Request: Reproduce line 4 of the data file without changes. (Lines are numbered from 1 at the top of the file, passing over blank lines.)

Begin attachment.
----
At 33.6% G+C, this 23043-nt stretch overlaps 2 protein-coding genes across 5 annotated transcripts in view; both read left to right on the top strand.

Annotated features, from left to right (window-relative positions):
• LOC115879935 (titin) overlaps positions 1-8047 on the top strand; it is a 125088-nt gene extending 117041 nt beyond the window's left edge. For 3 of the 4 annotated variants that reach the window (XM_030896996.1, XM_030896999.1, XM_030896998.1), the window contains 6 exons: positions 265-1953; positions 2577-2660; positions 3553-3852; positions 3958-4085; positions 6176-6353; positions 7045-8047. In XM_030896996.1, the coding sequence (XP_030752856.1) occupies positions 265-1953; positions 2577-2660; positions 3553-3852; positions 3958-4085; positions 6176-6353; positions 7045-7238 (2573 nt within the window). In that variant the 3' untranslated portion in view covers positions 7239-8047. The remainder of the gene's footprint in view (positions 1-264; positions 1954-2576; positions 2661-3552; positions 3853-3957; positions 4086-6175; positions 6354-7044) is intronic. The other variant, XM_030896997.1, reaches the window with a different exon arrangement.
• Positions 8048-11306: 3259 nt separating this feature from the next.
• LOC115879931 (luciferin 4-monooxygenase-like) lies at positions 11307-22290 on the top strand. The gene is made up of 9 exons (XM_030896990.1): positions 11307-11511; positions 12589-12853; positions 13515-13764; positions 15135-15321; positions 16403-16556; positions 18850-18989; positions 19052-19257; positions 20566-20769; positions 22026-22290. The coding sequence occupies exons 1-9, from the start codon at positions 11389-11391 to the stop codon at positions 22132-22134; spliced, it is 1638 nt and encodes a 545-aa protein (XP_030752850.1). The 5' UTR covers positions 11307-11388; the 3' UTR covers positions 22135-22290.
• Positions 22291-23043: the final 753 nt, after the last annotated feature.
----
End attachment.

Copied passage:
• Positions 8048-11306: 3259 nt separating this feature from the next.